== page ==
directory "/var/cache/bind";

 // If there is a firewall between you and nameservers you want
 // to talk to, you may need to fix the firewall to allow multiple
 // ports to talk.  See http://www.kb.cert.org/vuls/id/800113

 // If your ISP provided one or more IP addresses for stable 
 // nameservers, you probably want to use them as forwarders.  
 // Uncomment the following block, and insert the addresses replacing 
 // the all-0's placeholder.

 // forwarders {
 //  0.0.0.0;
 // };
 
 listen-on { 10.0.2.15; };
 auth-nxdomain no;    # conform to RFC1035
 //listen-on-v6 { any; };
};

You could set some public DNS servers as forwarders.

# cat /etc/resolv.conf
nameserver 10.0.2.15



Done! To use Tor use the socks server on port 9050 on the Host Machine.

augh ... almost done. Sooner or later you 'll figure out that the virtual machine outbound connections ( HTTP and HTTPS for sure) are extremely slow. The slow outbound connections are caused by the Virtual Box NAT engine. To correct it you will have to
  • increase the VirtualBox NAT Engine TCP/IP buffers to the maximum size ( 1024 KB ).
  • and add one more NATed Network Interface to the virtual machine to handle outgoing connections


To Increase the VirtualBox NAT Engine TCP/IP buffers to the maximum size (1024KB).
use the following command
$ VBoxmanage modifyvm "tornode" --natsettings1 1500,1024,1024,1024,1024


To add one more NATed Network Interface to the virtual machine
Set Adapter2 with Attached to: NAT and Promiscuous Mode: Deny , on the Virtual Machine Network Settings.

In the Virtual Machine add the following 2 lines to the /etc/network/interfaces file.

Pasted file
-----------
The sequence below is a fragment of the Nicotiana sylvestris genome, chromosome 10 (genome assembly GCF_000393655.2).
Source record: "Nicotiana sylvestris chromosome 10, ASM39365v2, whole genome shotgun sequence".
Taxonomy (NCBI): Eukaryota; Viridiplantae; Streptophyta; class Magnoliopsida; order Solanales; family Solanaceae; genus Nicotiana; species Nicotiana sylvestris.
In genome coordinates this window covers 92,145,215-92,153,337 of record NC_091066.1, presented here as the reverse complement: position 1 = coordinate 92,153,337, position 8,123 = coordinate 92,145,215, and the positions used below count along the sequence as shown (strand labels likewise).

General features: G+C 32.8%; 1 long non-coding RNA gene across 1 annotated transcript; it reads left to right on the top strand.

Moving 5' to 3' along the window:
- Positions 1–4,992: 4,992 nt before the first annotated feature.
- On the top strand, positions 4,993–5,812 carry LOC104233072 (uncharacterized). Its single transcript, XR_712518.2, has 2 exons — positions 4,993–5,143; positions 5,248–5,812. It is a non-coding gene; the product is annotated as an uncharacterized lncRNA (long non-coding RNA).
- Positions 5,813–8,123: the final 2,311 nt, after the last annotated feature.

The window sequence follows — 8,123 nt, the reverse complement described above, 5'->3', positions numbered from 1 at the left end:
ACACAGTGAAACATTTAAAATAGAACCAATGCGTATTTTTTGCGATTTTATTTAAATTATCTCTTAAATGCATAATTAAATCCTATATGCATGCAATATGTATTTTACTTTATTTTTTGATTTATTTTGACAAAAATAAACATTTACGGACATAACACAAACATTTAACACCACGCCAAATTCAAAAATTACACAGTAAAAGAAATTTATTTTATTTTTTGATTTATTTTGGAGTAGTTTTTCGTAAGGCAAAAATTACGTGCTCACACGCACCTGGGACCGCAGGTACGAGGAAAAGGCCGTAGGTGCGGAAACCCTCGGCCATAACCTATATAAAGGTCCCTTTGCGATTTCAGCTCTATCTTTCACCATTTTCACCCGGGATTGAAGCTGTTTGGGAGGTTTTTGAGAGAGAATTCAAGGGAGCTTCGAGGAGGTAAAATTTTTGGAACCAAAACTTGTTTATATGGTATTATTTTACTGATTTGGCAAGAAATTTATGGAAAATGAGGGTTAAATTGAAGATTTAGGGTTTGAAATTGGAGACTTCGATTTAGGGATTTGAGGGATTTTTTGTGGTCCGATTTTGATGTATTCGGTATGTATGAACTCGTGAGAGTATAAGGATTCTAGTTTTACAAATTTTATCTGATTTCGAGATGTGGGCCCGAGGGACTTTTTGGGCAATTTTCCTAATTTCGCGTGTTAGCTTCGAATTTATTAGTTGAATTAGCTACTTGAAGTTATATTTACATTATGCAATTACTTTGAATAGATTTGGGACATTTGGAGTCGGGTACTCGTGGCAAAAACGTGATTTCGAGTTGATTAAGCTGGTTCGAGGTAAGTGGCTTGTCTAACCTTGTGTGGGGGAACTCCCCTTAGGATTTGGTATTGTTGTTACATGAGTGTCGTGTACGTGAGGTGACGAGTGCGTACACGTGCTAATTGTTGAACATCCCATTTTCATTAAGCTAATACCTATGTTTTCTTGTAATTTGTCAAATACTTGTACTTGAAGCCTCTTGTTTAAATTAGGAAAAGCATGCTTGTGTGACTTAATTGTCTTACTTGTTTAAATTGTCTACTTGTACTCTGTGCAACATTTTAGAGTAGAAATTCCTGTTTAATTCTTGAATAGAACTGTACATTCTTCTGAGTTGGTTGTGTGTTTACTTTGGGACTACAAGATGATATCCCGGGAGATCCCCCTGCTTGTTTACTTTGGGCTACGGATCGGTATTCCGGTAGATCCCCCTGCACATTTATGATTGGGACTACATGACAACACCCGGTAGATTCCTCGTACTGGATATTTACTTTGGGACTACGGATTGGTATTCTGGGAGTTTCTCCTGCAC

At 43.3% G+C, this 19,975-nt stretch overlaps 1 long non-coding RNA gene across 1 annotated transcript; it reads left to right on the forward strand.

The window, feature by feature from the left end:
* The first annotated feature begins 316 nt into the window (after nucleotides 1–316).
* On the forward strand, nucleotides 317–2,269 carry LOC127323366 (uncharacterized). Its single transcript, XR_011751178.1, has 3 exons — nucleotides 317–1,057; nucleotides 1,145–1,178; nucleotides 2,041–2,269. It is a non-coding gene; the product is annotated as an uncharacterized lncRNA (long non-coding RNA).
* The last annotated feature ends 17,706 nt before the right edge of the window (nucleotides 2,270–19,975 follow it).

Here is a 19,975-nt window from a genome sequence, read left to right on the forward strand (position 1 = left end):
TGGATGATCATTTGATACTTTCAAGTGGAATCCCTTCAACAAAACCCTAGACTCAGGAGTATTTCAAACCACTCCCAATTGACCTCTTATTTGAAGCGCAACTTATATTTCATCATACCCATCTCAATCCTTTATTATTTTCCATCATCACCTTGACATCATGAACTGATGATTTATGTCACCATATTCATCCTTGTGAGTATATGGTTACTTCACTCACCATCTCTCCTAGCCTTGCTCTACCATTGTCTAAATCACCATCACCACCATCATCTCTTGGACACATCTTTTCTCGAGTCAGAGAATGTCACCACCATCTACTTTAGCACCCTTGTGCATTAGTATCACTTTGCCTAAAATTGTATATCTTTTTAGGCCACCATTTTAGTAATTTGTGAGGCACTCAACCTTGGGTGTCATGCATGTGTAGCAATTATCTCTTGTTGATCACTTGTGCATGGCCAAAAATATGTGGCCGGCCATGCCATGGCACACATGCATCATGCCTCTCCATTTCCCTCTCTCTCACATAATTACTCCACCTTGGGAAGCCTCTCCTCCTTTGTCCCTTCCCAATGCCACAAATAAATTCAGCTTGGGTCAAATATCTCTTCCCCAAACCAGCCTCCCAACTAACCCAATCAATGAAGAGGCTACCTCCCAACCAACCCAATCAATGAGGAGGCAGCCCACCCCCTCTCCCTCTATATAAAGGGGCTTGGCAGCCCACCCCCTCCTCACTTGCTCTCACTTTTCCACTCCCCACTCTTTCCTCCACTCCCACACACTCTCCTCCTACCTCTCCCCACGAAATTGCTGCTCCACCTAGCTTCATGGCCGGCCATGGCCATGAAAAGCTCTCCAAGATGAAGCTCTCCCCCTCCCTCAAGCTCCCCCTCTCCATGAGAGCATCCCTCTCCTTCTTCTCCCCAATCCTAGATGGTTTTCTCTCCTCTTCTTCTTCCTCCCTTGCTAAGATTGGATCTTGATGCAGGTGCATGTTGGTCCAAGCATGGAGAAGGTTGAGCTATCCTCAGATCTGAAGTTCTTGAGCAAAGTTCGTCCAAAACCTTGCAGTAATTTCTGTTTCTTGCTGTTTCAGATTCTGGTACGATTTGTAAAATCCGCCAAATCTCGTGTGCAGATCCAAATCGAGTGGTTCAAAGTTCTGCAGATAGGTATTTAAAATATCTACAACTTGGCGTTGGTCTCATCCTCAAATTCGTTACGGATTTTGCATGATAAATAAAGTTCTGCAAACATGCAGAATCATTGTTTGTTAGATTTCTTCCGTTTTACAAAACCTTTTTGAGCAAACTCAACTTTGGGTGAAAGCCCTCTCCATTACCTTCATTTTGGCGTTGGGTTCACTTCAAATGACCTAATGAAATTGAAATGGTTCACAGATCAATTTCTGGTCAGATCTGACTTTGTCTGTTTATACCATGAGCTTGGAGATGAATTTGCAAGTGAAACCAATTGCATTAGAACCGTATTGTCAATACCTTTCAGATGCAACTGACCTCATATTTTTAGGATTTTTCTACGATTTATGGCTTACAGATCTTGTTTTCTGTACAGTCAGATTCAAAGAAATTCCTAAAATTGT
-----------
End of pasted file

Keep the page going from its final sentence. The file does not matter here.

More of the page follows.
$ tail -3 interfaces

auto eth1
iface eth1 inet dhcp
The second interface does not need to have a static IP address. No services will be bound to it. The Virtual Box NAT Engine runs a dhcp server that will assign to it 10.0.3.15 in the 10.0.3.0/24 network. The gateway provided by the Virtual Box NAT Engine to 10.0.3.0/24 will be 10.0.3.2 and the default route 0.0.0.0/0 will be put higher on the virtual machine's routing table forcing all outbound connections this way.
# route -n 
Kernel IP routing table
Destination     Gateway         Genmask         Flags Metric Ref    Use Iface
10.0.2.0        0.0.0.0         255.255.255.0   U     0      0        0 eth0
10.0.3.0        0.0.0.0         255.255.255.0   U     0      0        0 eth1
0.0.0.0         10.0.3.2        0.0.0.0         UG    0      0        0 eth1
0.0.0.0         10.0.2.2        0.0.0.0         UG    0      0        0 eth0


Now you are done!
To set up a browser look under Network or Proxy Settings. The transparent socks or just socks server in your browser 's settings should be accessible by the host machine on port 9050 just fine.

Use the Anonymity Check to test your setup.

References:
TorProject.org: Install Tor on Debian/Ubuntu
TorProject.org: Exit Relay Typical Abuses
TorProject.org: Tor Legal FAQ
VirtualBox.org : Virtual Networking
VirtualBox.org : NAT and limitations
VirtualBox.org : Fine-tuning the VirtualBox NAT





Set up a Tor node on VirtualBox